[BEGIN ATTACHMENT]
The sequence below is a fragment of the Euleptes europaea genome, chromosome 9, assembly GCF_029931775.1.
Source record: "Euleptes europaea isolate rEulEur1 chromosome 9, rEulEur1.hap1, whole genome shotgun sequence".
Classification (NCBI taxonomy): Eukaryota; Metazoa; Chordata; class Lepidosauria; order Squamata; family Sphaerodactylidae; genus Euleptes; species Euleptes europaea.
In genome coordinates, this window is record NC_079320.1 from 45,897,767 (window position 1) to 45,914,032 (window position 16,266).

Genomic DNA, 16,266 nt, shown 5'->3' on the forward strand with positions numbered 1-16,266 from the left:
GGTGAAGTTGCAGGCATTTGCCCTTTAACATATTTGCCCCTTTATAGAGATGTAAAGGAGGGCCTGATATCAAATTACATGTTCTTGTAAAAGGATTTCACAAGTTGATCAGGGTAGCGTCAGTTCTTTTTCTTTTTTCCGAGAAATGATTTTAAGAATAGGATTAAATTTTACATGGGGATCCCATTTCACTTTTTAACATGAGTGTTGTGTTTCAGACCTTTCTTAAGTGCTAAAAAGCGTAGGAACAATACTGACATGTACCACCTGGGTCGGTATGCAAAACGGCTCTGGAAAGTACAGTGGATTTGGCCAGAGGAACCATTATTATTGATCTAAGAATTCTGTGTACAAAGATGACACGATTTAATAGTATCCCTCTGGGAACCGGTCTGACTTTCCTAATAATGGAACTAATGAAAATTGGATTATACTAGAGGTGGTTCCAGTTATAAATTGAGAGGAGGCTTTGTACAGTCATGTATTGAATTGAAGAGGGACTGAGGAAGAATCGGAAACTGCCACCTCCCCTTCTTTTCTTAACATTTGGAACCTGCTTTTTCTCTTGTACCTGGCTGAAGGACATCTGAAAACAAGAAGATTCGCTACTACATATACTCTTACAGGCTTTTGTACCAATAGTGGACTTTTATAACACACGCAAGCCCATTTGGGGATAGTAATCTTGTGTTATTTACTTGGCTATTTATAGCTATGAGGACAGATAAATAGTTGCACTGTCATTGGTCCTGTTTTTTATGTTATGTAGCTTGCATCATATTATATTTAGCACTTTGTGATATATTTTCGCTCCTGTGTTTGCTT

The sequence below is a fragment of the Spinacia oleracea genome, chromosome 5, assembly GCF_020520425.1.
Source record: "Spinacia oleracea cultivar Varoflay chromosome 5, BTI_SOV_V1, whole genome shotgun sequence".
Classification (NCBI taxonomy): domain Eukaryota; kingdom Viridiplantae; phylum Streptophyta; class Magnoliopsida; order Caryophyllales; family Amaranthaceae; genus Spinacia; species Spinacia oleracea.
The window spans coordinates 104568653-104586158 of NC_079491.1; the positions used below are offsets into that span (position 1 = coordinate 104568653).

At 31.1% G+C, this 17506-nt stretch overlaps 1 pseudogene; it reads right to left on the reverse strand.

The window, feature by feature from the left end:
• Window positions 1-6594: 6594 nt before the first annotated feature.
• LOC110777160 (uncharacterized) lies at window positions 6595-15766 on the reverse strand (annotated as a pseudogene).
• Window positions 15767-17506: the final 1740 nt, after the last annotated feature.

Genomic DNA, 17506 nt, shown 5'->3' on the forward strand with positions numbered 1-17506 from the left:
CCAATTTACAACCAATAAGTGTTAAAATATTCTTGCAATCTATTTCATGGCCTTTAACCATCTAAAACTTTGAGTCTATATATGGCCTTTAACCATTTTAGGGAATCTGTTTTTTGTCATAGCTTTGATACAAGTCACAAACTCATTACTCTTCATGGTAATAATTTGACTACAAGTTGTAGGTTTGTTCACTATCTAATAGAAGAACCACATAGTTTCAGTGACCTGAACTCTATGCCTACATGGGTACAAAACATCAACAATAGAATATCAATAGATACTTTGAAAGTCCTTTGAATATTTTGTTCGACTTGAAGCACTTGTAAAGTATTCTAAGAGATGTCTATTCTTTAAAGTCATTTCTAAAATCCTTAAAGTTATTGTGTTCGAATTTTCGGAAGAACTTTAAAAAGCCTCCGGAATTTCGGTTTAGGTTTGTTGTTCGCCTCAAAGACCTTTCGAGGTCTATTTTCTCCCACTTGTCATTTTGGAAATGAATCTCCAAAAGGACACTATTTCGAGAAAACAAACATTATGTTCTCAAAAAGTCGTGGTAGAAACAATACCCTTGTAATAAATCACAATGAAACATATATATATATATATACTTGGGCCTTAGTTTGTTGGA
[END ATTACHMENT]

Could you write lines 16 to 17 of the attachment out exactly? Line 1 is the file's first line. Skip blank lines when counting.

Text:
Genomic DNA, 17506 nt, shown 5'->3' on the forward strand with positions numbered 1-17506 from the left:
CCAATTTACAACCAATAAGTGTTAAAATATTCTTGCAATCTATTTCATGGCCTTTAACCATCTAAAACTTTGAGTCTATATATGGCCTTTAACCATTTTAGGGAATCTGTTTTTTGTCATAGCTTTGATACAAGTCACAAACTCATTACTCTTCATGGTAATAATTTGACTACAAGTTGTAGGTTTGTTCACTATCTAATAGAAGAACCACATAGTTTCAGTGACCTGAACTCTATGCCTACATGGGTACAAAACATCAACAATAGAATATCAATAGATACTTTGAAAGTCCTTTGAATATTTTGTTCGACTTGAAGCACTTGTAAAGTATTCTAAGAGATGTCTATTCTTTAAAGTCATTTCTAAAATCCTTAAAGTTATTGTGTTCGAATTTTCGGAAGAACTTTAAAAAGCCTCCGGAATTTCGGTTTAGGTTTGTTGTTCGCCTCAAAGACCTTTCGAGGTCTATTTTCTCCCACTTGTCATTTTGGAAATGAATCTCCAAAAGGACACTATTTCGAGAAAACAAACATTATGTTCTCAAAAAGTCGTGGTAGAAACAATACCCTTGTAATAAATCACAATGAAACATATATATATATATATACTTGGGCCTTAGTTTGTTGGA